Tuesday 16 July 2019

Galway intent on scratching a 53-year itch

Kerry have dominated Tribesmen since 1965 All-Ireland

Kerry’s Kieran Donaghy, here in action against David Walsh, put paid to Galway chances in last year’s All-Ireland quarter-final. Photo: Sportsfile
Kerry’s Kieran Donaghy, here in action against David Walsh, put paid to Galway chances in last year’s All-Ireland quarter-final. Photo: Sportsfile
Martin Breheny

Martin Breheny

It may have been a routine Allianz League game on a bitterly cold afternoon, but victory meant a whole lot more to Galway than just another step up the Division 1 ladder.

Their three-point win over Kerry in Tralee in February marked a significant milestone as their first success over the Kingdom in any senior competition since 2003.

Having earlier beaten Tyrone, Donegal and Mayo, it was regarded as a very important test of Galway's ability to maintain consistency in the top flight, something they achieved most impressively.

Almost five months later, Kerry await them on a much bigger stage and for a far greater prize. While Galway went 15 years without beating Kerry in the league, it's nothing compared to the championship drought, which is now in its 53rd year.


The three-point win in the 1965 All-Ireland final was Galway's last championship triumph over Kerry, who have since beaten the Tribesmen six times and drawn once.

It's a dismal return for Galway, leaving them behind Cork, Dublin, Tyrone, Armagh, Down, Donegal, Meath, Kildare and Clare, all of whom have beaten Kerry in the championship over the past 26 years alone.

Kerry's six wins over Galway in the last 34 years have ranged from reasonably comfortable (four points in the 2000 All-Ireland final replay, five points in the 2008 quarter-final) to downright easy.

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Their most recent success last year comes under the latter heading, with Kerry powering to a 1-18 to 0-13 win. It was every bit as easy as the scoreline suggests on a day when Galway suffered their sixth successive quarter-final defeat.

Just as Tipp's Michael Quinlivan had done a year earlier, Kieran Donaghy tormented the Galway full-back line and once he scored a goal in the 13th minute, Kerry were on their way.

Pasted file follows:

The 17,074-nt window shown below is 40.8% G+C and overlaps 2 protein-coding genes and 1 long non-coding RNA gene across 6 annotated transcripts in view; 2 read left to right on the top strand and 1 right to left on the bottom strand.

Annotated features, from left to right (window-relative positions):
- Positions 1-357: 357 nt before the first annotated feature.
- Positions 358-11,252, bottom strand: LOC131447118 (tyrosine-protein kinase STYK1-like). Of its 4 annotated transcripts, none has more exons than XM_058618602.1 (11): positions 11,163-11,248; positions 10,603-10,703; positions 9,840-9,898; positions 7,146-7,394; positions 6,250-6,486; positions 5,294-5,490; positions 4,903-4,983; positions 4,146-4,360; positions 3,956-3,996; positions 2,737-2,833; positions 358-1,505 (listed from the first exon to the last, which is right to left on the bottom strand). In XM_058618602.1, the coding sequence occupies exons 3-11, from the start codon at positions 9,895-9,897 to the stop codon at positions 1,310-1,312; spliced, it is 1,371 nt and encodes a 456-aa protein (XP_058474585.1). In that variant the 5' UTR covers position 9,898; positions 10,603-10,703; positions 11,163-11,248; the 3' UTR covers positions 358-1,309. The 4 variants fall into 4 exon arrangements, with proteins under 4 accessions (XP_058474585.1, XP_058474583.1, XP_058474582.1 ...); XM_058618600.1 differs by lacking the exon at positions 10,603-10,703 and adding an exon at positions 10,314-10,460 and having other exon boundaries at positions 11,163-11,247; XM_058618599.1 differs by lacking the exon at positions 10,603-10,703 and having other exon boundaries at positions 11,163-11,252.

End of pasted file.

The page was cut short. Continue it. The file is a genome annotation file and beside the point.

Galway missed some clear goal chances which, if converted, might have changed the complexion of the game, but with the memory of a big defeat by Roscommon in the Connacht final still fresh in their minds, confidence dipped alarmingly as the game wore on.

Galway manager Kevin Walsh suggested afterwards that the collapse of the defensive alignment was down to a lack of big-time experience, especially in Croke Park. "We would have liked to get bodies back a bit quicker to help the full-back. It's a huge pitch - some of these guys don't even know the pitch. That's the big difference with likes of Kerry and Dublin, compared to a young Galway side," he said.

A year on - and with a season of Division 1 action, including a meeting with Dublin in the final, behind them - Galway appear to be a much different proposition.

They had the best defensive record in Division 1 and maintained that solidity in the Connacht Championship, conceding an average of 13 points against Mayo, Sligo and Roscommon.

Intriguingly, Kerry averaged a strike rate of almost 30 points per game against Clare and Cork in Munster so something has to give on Sunday.

Kerry's phenomenal productivity in their last two games will have occupied much of Walsh's planning in recent weeks but then Eamonn Fitzmaurice will have concerns too about how his defence copes with the threat posed by Shane Walsh, Damien Comer and various others. Only Kildare, who were relegated after losing all seven games, had a worse defensive record than Kerry in Division 1 this year. Cork hit them for two early goals in the Munster final before having their defensive structures flattened in a 17-point defeat.

The big win sent waves of optimism flowing through Kerry before the true extent of Cork's woes were highlighted last Saturday when Tyrone hit them for 3-20, while also missing several good chances.

It leaves Kerry coming to Croke Park not knowing where they really stand.

They always expect to raise their game there and with their highly-rated forwards having convinced their supporters that they can launch a new and exciting era, Kerry are 4/11 favourites, with Galway 3/1.


The only logical basis for such a wide disparity is that the public continue to have serious doubts about Galway, particularly their ability to escape from Kerry's tight psychological grip.

Croke Park also appears to cast a spell over Galway, who have won only one of 14 league and championship games there since beating Meath in the 2001 All-Ireland final. Their sole success was against Kildare in last year's Division 2 league final.

They have found it very difficult to score goals in Croke Park in recent times, hitting only one (v Tipperary in the 2016 All-Ireland quarter-final) on their last five visits.

Despite all that, Galway supporters feel that there's something vastly different about the team in a season when they have beaten six of the other seven quarter-finalists as well as Mayo,

The exception is Dublin, who beat Galway by four points in the league final, having earlier drawn with them in Pearse Stadium.

Irish Independent

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